March was a terrible month, sorry for not posting much. I should have more time from now on.. In January (or Feb?) I was trying to work out what Cubism in poetry actually meant. I heard some comment to the effect that one had to realize the relationship between geometry and grammar to be able to write a cubist poem.. It finally dawned on me as I read, half-asleep, a WC Williams essay on Stein. What Stein arguably does is to ‘skirt’ around an idea grammatically, thus creating a kind of multiple perspective a la Cubism. Take this example from my favorite complete Stein poem “If I told him: A Completed Portrait of Picasso” If I told him would he like it. Would he like it if I told him. Would he like it would Napoleon would Napoleon would would he like it. If Napoleon if I told him if I told him if Napoleon. Would he like it if I told him if I told him if Napoleon. Would he like it if Napoleon if Napoleon if I told him. If I told him if Napoleon if Napoleon if I told him. If I told him would he like it would he like it if I told him. I liked the sound of this so much I never took the time to think about it in the terms I should have! I do not think Stein took a scientific approach to this though, I am sure sound dictated the structure to no insignificant end. The argument with which I have still to take issue, or even look at, is that poetry exists on a different plane to the plastic arts and it is therefore more essential for the words to create an emotional or stylistic parallel.. To say another way, poetry is processed intellectually, and should therefore create a kind of intellectual plane.. I guess similar to the Stein example above. She could have simply described an object from multiple perspectives, like describing a Picasso painting, the argument may run, but instead she addresses Cubism on a level more appropriate to the medium, grammar being the parallel to geometry. This argument works in this case, I think. Using a descriptive method for Cubist poetry would have been boring for a start! I think the problematic comes when we think about the present day. Artists doing anything interesting or worth considering these days are not concerned with taboos (directly) – and those that are interested in taboo breaking we consider adolescent (Tracy Emin) or living in a society that still requires this type of expression (many of the works at the recent Under Construction rightfully fall under this category) -- but are dealing with “the future.” The future is science and the rethinking of what it is to be human. Nietzsche again demonstrated his prescience when he proclaimed that due to the death of god, we would have to make our morality anew. He predicted it would take 200 years before we could work ourselves out.. It will probably take much longer. I digress! Ermm. The problem is how does poetry approach science? The answer lies in how art has approached science. Artist use experiments, though not experiments in form (the visual arts have been there) but in communication and in environment.. What will happen to the viewer if I place this here? Very basically. Poetry now needs to be more conscious of it’s environment and words in the environment.. for a start. If many phonemes have a morphemic quality, sound itself is not just music, but meaning…I am out of time.. Later.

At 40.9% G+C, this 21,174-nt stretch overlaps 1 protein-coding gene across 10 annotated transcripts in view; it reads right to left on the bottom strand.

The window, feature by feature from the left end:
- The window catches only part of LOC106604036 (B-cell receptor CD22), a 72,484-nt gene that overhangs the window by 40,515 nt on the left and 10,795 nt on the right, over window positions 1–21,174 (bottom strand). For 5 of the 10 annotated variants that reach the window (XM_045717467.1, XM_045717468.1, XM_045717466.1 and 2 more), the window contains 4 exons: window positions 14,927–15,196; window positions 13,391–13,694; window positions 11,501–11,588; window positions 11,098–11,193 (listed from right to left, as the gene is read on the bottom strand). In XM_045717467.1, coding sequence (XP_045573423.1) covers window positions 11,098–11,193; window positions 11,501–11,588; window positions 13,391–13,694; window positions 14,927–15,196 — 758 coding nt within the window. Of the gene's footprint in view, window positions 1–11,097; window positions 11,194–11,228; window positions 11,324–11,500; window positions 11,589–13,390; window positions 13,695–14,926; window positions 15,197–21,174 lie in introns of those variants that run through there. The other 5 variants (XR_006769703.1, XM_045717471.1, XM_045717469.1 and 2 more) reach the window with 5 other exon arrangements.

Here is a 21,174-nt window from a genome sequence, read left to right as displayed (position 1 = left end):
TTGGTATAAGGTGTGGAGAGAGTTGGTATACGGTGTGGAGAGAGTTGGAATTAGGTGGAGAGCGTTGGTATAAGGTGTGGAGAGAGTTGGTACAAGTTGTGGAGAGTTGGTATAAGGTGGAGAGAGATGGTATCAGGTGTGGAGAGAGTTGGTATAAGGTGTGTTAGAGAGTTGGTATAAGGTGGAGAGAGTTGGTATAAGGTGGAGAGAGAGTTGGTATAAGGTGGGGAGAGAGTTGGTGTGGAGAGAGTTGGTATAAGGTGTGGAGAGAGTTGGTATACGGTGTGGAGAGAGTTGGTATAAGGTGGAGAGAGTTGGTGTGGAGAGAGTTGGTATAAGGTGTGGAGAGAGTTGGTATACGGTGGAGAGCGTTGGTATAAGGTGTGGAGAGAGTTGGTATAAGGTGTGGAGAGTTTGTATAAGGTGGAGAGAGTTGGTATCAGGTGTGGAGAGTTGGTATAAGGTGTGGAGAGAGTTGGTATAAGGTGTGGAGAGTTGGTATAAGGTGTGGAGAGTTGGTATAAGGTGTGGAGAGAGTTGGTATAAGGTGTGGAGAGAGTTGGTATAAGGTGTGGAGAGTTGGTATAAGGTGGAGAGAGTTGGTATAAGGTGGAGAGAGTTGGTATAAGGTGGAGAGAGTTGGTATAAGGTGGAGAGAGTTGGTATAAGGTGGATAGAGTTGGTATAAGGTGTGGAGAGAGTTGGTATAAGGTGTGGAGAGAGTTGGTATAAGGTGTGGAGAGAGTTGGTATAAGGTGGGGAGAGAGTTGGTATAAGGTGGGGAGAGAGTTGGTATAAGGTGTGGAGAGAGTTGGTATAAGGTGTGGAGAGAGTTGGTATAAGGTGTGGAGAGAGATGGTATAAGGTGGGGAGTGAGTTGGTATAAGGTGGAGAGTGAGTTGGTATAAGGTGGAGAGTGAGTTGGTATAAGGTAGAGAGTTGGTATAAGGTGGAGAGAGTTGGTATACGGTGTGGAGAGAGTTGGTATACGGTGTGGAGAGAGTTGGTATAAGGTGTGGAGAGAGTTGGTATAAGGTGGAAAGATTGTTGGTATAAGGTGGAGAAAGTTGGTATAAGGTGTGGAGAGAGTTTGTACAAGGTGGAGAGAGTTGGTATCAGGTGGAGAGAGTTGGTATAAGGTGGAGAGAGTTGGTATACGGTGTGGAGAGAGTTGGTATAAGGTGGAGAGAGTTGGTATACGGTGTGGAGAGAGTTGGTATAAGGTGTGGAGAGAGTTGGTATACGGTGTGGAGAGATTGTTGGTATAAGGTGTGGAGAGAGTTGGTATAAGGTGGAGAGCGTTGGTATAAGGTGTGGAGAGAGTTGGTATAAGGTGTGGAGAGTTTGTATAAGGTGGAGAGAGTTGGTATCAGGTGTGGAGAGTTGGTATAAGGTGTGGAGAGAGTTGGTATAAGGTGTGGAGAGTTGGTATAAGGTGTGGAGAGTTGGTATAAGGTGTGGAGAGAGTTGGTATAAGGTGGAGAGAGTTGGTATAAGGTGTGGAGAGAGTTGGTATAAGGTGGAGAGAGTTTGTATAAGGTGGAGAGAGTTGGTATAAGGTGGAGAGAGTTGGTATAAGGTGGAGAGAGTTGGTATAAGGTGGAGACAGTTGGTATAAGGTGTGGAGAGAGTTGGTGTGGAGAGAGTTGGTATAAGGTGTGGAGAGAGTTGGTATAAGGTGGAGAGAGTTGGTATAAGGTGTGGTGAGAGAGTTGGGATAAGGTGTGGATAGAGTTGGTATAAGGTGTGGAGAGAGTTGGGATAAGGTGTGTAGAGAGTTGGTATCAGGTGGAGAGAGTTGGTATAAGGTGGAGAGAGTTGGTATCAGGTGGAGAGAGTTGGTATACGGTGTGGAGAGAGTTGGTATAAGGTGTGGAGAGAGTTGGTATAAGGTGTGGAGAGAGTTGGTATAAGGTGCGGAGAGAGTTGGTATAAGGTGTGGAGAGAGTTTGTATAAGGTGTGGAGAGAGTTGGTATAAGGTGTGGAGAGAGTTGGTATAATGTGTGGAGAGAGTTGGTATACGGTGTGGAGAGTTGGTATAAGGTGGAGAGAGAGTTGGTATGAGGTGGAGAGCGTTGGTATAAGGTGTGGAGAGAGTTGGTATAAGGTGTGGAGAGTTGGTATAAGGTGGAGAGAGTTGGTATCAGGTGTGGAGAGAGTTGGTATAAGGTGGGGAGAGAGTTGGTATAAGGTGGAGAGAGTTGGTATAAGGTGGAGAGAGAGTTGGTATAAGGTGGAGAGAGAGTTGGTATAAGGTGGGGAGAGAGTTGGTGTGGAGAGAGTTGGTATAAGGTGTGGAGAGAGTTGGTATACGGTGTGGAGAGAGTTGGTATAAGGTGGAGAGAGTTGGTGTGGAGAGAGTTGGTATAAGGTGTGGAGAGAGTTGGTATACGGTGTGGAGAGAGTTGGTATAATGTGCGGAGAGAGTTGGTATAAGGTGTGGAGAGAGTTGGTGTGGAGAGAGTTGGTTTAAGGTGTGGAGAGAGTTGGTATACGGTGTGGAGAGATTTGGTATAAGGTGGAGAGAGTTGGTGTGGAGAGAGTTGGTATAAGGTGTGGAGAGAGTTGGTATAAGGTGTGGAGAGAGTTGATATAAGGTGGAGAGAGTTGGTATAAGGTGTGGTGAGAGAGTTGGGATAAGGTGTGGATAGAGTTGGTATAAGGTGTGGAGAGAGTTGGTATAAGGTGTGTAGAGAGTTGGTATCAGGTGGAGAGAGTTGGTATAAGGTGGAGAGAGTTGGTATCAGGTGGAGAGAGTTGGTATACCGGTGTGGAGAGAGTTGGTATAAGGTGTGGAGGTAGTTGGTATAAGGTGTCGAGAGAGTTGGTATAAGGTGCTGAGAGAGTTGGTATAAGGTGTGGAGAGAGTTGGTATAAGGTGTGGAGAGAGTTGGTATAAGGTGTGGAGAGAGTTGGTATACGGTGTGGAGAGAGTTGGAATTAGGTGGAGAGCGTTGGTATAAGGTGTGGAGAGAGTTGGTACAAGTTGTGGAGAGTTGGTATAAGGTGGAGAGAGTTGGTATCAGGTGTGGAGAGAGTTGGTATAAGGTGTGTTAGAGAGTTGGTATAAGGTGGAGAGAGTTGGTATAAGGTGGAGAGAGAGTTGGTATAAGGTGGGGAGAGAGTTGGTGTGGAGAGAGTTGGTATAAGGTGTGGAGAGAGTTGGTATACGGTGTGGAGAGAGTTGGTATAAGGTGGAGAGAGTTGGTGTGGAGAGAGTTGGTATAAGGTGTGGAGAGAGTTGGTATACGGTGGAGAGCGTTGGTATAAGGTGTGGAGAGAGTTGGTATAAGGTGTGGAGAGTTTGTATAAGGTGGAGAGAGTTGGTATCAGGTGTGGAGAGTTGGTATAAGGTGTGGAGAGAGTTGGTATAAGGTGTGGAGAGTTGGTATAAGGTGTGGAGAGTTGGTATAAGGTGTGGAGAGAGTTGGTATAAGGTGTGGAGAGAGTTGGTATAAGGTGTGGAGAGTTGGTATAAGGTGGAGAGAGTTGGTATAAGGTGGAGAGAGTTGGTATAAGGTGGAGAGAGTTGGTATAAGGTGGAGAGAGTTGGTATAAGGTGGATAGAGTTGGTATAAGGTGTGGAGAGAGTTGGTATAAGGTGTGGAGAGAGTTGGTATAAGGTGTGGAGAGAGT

Architectural Body, Autopoiesis, and Language – I’m still trying to think through the review I’m writing of the Architectural Body. By focusing the review so much on poetry and poetics, I’m not entirely addressing the book itself, but on what I see as an extension of the ideas in the book. The problem is that by veering away from the main point, I’m finding myself on uncertain territory that may require me to make some assumptions that may or may not be correct. Here, briefly are the problems: • Gins says very little about language or writing in the book. She says something along the lines of “Those who rely on language alone are leaving out various scales of action’ (this quote is highly inaccurate, actually). The question is, so where or what is language? As I see it, she is drawing on the ideas of Maturana, who sees language as something as part of the environment. Thus, language is “out there” and “in here” as is our environment. Now the question, so what? • Well, if this is the case and we want to write poetry that does critique or effect some kind of change, then the poetry implied, would be a total poetry. A poetry that does not just describe or highlight, but that interacts with other scales of action. An example of this kind of poetry can be found in The Architectural Body when the artists ask us to explore the texture of the book itself. A poetry that stimulates not just a mental action but a physical action.. When avant-garde poets say they are making the reader aware of the process of reading, it seems A/G are saying they actually are making the reader aware of a process of reading.. there are other scales of action! When we read, there are children screaming (at least at my house), my toes scratch against the soles of my shoes, etc. To be aware of these things off the page is to really be aware of the process of reading. Processes are very complex things. • Somehow we’ve come to accept discreet boundaries between experiences. Perhaps this is in part the fault of language (here we are again!). But here I need to expand.. these boundaries are ostensibly useful, but then again they reinforce the idea that our experiences can be isolated. Anyone who has conducted a psychology test can tell you that it is impossible to create flawless conditions that would truly verify the data..ermm.. Now, how proscriptive do I want to be with all this? Not at all. What I want to do is suggest a possible direction..